by Carol Lucia Lopez, CHt, PSYCH-K Facilitator, Carol Lucia Frequency Healing
Mindful eating — who has time for that? Well, we should if we want to improve or preserve our health.
Our ability to multitask is something many of us take pride in. However, when it comes to eating, multitasking prevents us from listening to our body’s signals.
We make poor food choices. We eat more than we should because we ignore the signal that we’re full. We forget to be grateful for our bountiful food and all that it takes to get to our table. We eat hurriedly, which negatively impacts digestion and weight management, just finishing the meal so we can move on to the next task.
We eat when we feel emotions we can’t manage — sadness, anger, loneliness, fatigue, stress, overwhelm, anxiety, boredom. We eat emotionally comforting foods — typically sweet, salty, crunchy and/or fatty.
Eating mindfully means slowing down and paying attention to our bodies — being “present” with what we’re doing and eating.
Tips for mindful eating:
- Slow down to get your mind and body to communicate your nutritional needs. It takes about 20 minutes for the brain to receive the satiation signal from the body, which is why we often unconsciously overeat.
- Know your body’s personal hunger signals. Notice whether you’re responding to an emotional want or to your body’s needs.
- Think proactively about your meals and snacks. Sometimes eating out of habit is good, but it depends on what foods you choose.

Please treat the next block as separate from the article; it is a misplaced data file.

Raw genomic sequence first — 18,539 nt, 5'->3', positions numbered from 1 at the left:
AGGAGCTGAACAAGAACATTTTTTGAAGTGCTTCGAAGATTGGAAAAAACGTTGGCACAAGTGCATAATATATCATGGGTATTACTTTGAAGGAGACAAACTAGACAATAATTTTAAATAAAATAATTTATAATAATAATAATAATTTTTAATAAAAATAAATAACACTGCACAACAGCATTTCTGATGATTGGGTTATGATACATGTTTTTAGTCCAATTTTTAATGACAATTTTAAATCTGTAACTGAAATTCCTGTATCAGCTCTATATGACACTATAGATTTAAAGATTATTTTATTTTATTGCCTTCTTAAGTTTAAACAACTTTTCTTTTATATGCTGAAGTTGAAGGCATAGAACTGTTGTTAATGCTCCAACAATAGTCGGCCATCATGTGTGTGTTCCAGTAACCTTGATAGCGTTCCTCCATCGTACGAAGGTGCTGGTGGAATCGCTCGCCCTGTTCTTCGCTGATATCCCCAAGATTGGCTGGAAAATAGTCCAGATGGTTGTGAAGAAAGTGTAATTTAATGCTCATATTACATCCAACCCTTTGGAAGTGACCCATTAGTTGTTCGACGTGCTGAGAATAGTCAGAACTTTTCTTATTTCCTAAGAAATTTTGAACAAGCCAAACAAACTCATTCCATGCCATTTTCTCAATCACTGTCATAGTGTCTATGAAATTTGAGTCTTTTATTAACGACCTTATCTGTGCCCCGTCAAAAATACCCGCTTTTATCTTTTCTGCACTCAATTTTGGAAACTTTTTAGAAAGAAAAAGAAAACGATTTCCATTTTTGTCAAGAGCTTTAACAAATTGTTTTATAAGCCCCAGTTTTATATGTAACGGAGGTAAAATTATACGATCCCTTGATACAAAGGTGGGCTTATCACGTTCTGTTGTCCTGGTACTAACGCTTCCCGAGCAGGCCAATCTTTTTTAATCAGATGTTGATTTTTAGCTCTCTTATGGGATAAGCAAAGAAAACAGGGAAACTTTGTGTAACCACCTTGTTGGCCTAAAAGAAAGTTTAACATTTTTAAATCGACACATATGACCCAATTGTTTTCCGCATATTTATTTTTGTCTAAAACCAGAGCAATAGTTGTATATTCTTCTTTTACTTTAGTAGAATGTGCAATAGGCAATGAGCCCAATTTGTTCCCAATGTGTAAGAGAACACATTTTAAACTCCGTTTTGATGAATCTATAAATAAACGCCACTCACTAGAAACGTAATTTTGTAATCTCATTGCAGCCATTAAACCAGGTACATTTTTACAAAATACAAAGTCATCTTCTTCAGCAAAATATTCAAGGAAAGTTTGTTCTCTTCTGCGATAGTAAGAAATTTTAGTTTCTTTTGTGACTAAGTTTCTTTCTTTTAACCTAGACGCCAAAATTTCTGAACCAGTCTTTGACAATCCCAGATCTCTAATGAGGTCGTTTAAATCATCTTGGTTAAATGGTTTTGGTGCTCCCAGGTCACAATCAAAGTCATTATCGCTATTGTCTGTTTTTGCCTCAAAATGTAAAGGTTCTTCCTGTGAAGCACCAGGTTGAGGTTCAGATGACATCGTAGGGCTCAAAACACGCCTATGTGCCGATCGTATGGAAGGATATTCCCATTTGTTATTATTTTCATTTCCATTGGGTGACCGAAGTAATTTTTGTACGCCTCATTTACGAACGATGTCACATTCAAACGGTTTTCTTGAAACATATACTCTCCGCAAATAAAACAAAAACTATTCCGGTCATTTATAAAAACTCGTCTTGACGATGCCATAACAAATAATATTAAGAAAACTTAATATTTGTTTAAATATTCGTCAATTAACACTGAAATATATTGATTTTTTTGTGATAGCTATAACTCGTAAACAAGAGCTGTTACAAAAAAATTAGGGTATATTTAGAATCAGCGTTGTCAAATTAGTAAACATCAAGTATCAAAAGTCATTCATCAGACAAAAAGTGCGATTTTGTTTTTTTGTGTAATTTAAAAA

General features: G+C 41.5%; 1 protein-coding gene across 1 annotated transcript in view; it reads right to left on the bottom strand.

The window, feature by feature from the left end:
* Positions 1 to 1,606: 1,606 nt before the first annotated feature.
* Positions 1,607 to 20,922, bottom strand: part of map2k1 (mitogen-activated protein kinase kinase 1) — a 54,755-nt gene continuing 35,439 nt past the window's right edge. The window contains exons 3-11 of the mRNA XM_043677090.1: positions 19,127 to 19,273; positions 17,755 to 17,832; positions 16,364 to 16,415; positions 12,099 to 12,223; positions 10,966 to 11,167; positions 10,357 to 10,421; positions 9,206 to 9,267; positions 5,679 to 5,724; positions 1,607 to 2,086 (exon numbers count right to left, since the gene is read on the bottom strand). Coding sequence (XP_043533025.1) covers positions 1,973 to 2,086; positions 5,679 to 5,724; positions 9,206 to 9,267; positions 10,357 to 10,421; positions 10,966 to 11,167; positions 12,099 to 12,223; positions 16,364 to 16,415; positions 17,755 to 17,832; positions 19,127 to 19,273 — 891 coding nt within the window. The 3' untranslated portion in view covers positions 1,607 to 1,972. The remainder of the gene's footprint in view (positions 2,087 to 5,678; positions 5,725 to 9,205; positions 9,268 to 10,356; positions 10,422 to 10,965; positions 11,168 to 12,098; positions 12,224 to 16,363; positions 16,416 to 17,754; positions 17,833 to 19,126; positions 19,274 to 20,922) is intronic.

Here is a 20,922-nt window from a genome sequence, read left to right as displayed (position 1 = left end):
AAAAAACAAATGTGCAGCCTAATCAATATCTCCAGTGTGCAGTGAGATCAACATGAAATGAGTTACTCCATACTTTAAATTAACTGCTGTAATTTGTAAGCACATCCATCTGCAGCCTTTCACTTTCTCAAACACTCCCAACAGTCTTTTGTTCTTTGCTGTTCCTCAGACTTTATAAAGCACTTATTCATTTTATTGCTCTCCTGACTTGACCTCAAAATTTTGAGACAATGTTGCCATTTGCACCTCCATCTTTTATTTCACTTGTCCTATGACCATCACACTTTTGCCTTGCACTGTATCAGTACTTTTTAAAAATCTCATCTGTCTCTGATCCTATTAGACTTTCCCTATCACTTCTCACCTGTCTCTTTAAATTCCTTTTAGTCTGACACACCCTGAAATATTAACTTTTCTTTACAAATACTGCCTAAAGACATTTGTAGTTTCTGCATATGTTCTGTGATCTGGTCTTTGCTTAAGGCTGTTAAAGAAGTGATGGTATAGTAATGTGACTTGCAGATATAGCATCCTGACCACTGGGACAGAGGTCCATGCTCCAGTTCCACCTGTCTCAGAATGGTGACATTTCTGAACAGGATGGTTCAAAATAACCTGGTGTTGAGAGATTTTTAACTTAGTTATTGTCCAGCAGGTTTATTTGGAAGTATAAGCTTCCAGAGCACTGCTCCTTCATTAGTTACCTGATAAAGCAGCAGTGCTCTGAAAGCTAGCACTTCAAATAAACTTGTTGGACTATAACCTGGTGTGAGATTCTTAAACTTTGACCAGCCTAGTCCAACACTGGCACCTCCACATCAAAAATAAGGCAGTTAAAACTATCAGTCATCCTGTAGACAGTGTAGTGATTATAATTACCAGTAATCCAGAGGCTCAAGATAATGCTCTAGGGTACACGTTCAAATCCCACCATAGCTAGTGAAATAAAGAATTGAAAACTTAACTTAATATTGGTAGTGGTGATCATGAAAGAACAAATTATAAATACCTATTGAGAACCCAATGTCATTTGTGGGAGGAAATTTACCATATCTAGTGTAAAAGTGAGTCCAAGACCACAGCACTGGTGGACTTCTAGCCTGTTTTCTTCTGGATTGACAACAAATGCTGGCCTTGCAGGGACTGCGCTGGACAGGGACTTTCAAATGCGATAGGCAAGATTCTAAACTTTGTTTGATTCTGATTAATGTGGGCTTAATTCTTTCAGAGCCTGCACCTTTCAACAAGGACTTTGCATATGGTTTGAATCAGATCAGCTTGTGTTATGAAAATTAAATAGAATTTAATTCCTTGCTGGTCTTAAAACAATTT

- Sit down at a table to eat, using a plate or bowl, as opposed to eating out of a container.
- Eat with others whenever possible. Connecting helps you slow down and enjoy food and conversation.
- Consider what you bring into your kitchen and where you store it. Are healthy foods handy? What foods are in sight?
- Understand your motivations around your food choices so you choose foods nutritionally healthy versus emotionally comforting.
- Connect more deeply with your food by considering its source and send gratitude to those involved in the meal, including those who prepared it, stocked the shelves, planted and harvested the raw ingredients, and who delivered it. You might also want to send thanks to Mother Earth and all the elements that make growing your food possible.
- When we’re distracted, it’s harder to listen to the body’s signals about food. Try single-tasking and just eating, with no screens or distractions besides enjoying the food and the company (even if it’s only your own).